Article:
‘Why doesn’t Britain produce tech companies of the same calibre as Google, Facebook and Amazon?’ It’s a common question heard at many a tech event. To see one of the reasons you only have to look at Transport for London’s proposed rules for the city’s private-hire taxi industry.
The capital’s transport regulator has found itself in the crossfire of two powerful and determined lobbying campaigns as the taxi app Uber and the drivers of London’s black cabs have demanded regulations that are friendly to them. Uber has few friends among the cabbies, who are unhappy about it undercutting them by providing what they see as an inferior – and less safe – service. But plenty of customers have nonetheless been swayed by its cheap prices and the ease of ordering a cab from their phone.
The latest gamut of private hire regulations was first approved back in March. But now London has a new mayor in the form of Sadiq Khan and the Brexit fallout has died down a bit, Uber is rocking the boat again. Last week it emailed customers urging them to ask Khan to rethink ‘the bureaucratic new rules... [that] threaten the livelihood of thousands of drivers.’
Now every business is subject to some regulation. And given that private hire operators are trusted to transport millions of potentially vulnerable people, TfL has a duty to occasionally revisit the rules to make sure they are keeping people safe. You can debate the merits of forcing all drivers to pass a written English test and providing customers with a manned 24hr hotline to call until the cows come home.
But what is especially troubling is a new rule forcing Uber (and those of its ilk) to notify TfL ‘before changing its operating model.’ This seems profoundly unreasonable. Provided they operate within the legal framework that already exists, businesses should be free to change the way they operate as they see fit, not be forced to submit their plans for approval by some apparatchik. This is increasingly vital in a business world that’s more fast-moving and agile than ever.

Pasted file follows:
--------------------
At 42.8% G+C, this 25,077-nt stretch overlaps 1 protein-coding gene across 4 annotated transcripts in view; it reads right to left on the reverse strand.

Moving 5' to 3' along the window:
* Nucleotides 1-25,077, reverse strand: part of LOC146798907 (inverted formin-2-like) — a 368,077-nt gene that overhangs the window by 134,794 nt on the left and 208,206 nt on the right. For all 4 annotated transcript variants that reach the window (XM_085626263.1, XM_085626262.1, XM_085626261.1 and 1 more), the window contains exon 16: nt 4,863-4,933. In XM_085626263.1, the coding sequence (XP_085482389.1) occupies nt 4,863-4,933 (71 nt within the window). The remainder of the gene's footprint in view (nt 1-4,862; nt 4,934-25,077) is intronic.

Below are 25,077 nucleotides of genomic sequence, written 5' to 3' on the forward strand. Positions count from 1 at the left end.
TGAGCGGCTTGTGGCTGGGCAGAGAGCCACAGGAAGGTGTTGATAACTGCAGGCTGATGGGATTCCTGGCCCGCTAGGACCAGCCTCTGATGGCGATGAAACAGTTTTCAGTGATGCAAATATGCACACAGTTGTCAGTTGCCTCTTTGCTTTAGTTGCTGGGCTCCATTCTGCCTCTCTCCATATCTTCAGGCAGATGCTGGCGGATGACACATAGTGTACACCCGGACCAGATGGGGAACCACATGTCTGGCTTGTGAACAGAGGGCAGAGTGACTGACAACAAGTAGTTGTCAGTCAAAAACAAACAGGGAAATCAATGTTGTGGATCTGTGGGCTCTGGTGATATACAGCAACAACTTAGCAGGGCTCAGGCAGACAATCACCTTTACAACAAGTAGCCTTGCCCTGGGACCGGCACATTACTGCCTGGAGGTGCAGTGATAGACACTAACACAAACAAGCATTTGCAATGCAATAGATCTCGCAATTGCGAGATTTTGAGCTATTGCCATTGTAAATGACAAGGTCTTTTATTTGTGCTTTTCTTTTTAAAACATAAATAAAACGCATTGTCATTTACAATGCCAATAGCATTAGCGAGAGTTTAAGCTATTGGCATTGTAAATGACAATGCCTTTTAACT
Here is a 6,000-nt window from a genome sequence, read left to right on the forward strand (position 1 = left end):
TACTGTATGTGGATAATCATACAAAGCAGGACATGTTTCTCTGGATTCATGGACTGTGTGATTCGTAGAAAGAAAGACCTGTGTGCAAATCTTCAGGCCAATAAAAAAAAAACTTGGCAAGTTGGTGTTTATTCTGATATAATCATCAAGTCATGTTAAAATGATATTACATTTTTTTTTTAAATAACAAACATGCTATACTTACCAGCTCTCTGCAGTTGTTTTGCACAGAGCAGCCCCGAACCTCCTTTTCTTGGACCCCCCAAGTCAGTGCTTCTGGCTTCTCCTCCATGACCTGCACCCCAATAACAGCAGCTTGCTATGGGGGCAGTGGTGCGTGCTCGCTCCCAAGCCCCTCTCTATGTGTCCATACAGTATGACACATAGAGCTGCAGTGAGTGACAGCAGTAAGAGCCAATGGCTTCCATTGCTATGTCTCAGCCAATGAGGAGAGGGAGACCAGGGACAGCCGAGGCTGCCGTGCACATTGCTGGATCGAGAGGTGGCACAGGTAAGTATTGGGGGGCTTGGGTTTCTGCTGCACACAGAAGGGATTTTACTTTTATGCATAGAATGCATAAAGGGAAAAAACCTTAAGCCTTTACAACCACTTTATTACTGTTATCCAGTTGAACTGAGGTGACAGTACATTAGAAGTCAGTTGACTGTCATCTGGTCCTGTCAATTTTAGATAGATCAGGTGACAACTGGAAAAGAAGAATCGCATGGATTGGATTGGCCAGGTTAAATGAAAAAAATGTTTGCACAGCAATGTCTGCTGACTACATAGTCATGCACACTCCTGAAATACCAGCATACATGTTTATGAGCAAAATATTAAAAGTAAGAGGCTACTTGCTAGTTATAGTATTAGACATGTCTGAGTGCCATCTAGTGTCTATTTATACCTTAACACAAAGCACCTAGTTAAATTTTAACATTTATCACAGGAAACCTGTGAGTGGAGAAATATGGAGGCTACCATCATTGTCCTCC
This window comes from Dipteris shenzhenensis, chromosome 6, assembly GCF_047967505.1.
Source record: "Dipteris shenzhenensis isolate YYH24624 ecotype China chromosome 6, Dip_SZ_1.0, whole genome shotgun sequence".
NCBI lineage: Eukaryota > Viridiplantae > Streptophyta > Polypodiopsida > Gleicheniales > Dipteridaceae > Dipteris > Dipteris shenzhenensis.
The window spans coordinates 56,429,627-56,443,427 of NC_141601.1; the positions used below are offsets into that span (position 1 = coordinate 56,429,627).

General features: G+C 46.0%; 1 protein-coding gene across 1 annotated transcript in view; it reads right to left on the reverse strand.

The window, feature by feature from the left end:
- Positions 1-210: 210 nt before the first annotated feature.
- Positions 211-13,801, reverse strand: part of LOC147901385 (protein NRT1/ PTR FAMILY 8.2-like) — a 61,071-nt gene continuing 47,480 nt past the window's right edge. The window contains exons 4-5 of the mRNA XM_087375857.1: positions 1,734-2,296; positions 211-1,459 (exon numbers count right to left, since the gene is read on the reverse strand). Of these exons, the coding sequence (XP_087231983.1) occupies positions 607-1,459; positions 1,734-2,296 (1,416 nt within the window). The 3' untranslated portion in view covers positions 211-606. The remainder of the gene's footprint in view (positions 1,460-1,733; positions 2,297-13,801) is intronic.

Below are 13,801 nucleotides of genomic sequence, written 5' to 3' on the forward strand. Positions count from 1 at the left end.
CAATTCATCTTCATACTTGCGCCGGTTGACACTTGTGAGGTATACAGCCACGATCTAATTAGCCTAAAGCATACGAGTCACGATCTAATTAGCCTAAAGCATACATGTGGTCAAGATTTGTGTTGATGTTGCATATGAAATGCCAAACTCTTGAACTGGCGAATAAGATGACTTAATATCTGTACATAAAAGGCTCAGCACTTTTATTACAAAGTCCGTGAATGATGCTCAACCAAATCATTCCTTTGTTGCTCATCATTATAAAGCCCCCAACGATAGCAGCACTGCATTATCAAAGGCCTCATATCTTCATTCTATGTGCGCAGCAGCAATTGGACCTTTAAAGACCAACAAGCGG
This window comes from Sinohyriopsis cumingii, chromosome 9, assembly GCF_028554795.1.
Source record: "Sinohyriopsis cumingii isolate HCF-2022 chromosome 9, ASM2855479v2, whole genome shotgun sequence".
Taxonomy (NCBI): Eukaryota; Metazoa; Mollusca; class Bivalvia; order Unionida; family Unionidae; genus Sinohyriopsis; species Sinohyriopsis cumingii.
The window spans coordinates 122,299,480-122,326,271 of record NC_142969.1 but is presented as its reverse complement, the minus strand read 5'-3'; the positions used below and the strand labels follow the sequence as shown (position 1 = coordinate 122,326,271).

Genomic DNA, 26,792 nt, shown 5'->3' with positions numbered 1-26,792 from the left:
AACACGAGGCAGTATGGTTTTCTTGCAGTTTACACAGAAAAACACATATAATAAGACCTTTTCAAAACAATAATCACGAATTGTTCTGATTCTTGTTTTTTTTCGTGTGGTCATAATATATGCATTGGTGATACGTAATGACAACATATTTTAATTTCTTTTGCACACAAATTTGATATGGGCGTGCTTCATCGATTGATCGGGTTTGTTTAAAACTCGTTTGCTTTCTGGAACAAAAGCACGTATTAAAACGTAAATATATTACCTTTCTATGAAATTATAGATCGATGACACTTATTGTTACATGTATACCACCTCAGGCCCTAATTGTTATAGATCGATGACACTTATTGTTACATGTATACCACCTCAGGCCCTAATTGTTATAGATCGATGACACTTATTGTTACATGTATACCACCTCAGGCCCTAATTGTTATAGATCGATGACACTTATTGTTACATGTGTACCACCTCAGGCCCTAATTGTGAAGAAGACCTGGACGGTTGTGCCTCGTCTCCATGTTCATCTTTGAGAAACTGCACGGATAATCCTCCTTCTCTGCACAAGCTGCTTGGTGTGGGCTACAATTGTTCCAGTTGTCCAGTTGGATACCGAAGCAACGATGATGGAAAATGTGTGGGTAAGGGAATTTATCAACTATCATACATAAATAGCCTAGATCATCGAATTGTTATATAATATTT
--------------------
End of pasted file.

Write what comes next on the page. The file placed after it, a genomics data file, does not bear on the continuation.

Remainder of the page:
This has provoked a rightful kickback from business groups including the IoD, whose director general was signatory to a letter to the Financial Times yesterday decrying the move as a ‘backward step’ that could prevent entrepreneurs experimenting – to the detriment of consumers. They also warned it could set a ‘worrying precedent across government’. It would certainly be undesirable for other organs of state to be stamping on the toes of innovation in such a way. And even Uber's main private hire rival Addison Lee, which supports most of the regulations, has been clear that it doesn't agree with this.
Since the country voted for Brexit, Sadiq Khan has done his best to show that London is still open to the world. Doing away with this rule would demonstrate that the city is no enemy of innovation – a necessary, if not sufficient, quality it will need if it wants to continue to be taken seriously in the global technology industry.
Image credit: Garry Knight/Flickr